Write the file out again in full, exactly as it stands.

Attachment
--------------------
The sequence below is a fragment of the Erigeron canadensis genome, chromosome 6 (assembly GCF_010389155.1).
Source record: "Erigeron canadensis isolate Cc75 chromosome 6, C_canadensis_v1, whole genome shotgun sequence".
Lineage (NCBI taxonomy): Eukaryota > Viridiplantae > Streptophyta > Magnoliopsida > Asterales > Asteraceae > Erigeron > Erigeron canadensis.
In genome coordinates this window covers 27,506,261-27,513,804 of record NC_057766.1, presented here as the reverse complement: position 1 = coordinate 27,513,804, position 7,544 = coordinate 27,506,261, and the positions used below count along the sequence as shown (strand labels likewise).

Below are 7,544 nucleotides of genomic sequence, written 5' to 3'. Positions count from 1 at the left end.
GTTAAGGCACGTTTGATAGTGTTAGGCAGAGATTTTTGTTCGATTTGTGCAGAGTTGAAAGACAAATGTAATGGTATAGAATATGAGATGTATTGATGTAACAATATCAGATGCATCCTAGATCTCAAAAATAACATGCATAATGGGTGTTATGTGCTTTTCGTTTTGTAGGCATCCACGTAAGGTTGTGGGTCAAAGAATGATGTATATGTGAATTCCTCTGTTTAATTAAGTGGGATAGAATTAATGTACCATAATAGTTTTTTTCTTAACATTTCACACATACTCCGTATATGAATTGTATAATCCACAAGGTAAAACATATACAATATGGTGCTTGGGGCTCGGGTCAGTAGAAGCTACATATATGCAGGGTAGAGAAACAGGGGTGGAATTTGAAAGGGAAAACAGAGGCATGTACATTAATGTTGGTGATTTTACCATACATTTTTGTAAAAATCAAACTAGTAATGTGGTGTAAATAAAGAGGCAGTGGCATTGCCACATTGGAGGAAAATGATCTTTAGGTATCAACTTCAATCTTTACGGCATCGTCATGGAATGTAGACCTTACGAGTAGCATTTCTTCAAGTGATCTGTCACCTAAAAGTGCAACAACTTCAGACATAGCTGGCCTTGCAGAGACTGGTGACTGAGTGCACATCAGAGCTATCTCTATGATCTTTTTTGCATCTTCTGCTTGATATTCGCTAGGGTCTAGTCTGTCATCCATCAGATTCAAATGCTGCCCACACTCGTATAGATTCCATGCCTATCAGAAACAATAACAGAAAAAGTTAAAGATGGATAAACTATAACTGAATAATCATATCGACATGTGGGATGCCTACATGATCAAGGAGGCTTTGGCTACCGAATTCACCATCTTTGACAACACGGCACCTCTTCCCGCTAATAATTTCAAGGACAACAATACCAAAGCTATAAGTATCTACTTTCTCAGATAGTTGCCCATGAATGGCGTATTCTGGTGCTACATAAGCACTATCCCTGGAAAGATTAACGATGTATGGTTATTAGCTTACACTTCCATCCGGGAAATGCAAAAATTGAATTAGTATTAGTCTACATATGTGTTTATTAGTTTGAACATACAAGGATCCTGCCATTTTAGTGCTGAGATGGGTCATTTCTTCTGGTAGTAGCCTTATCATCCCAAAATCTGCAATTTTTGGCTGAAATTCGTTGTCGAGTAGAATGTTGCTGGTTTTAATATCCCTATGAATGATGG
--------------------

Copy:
The sequence below is a fragment of the Erigeron canadensis genome, chromosome 6 (assembly GCF_010389155.1).
Source record: "Erigeron canadensis isolate Cc75 chromosome 6, C_canadensis_v1, whole genome shotgun sequence".
Lineage (NCBI taxonomy): Eukaryota > Viridiplantae > Streptophyta > Magnoliopsida > Asterales > Asteraceae > Erigeron > Erigeron canadensis.
In genome coordinates this window covers 27,506,261-27,513,804 of record NC_057766.1, presented here as the reverse complement: position 1 = coordinate 27,513,804, position 7,544 = coordinate 27,506,261, and the positions used below count along the sequence as shown (strand labels likewise).

Below are 7,544 nucleotides of genomic sequence, written 5' to 3'. Positions count from 1 at the left end.
GTTAAGGCACGTTTGATAGTGTTAGGCAGAGATTTTTGTTCGATTTGTGCAGAGTTGAAAGACAAATGTAATGGTATAGAATATGAGATGTATTGATGTAACAATATCAGATGCATCCTAGATCTCAAAAATAACATGCATAATGGGTGTTATGTGCTTTTCGTTTTGTAGGCATCCACGTAAGGTTGTGGGTCAAAGAATGATGTATATGTGAATTCCTCTGTTTAATTAAGTGGGATAGAATTAATGTACCATAATAGTTTTTTTCTTAACATTTCACACATACTCCGTATATGAATTGTATAATCCACAAGGTAAAACATATACAATATGGTGCTTGGGGCTCGGGTCAGTAGAAGCTACATATATGCAGGGTAGAGAAACAGGGGTGGAATTTGAAAGGGAAAACAGAGGCATGTACATTAATGTTGGTGATTTTACCATACATTTTTGTAAAAATCAAACTAGTAATGTGGTGTAAATAAAGAGGCAGTGGCATTGCCACATTGGAGGAAAATGATCTTTAGGTATCAACTTCAATCTTTACGGCATCGTCATGGAATGTAGACCTTACGAGTAGCATTTCTTCAAGTGATCTGTCACCTAAAAGTGCAACAACTTCAGACATAGCTGGCCTTGCAGAGACTGGTGACTGAGTGCACATCAGAGCTATCTCTATGATCTTTTTTGCATCTTCTGCTTGATATTCGCTAGGGTCTAGTCTGTCATCCATCAGATTCAAATGCTGCCCACACTCGTATAGATTCCATGCCTATCAGAAACAATAACAGAAAAAGTTAAAGATGGATAAACTATAACTGAATAATCATATCGACATGTGGGATGCCTACATGATCAAGGAGGCTTTGGCTACCGAATTCACCATCTTTGACAACACGGCACCTCTTCCCGCTAATAATTTCAAGGACAACAATACCAAAGCTATAAGTATCTACTTTCTCAGATAGTTGCCCATGAATGGCGTATTCTGGTGCTACATAAGCACTATCCCTGGAAAGATTAACGATGTATGGTTATTAGCTTACACTTCCATCCGGGAAATGCAAAAATTGAATTAGTATTAGTCTACATATGTGTTTATTAGTTTGAACATACAAGGATCCTGCCATTTTAGTGCTGAGATGGGTCATTTCTTCTGGTAGTAGCCTTATCATCCCAAAATCTGCAATTTTTGGCTGAAATTCGTTGTCGAGTAGAATGTTGCTGGTTTTAATATCCCTATGAATGATGG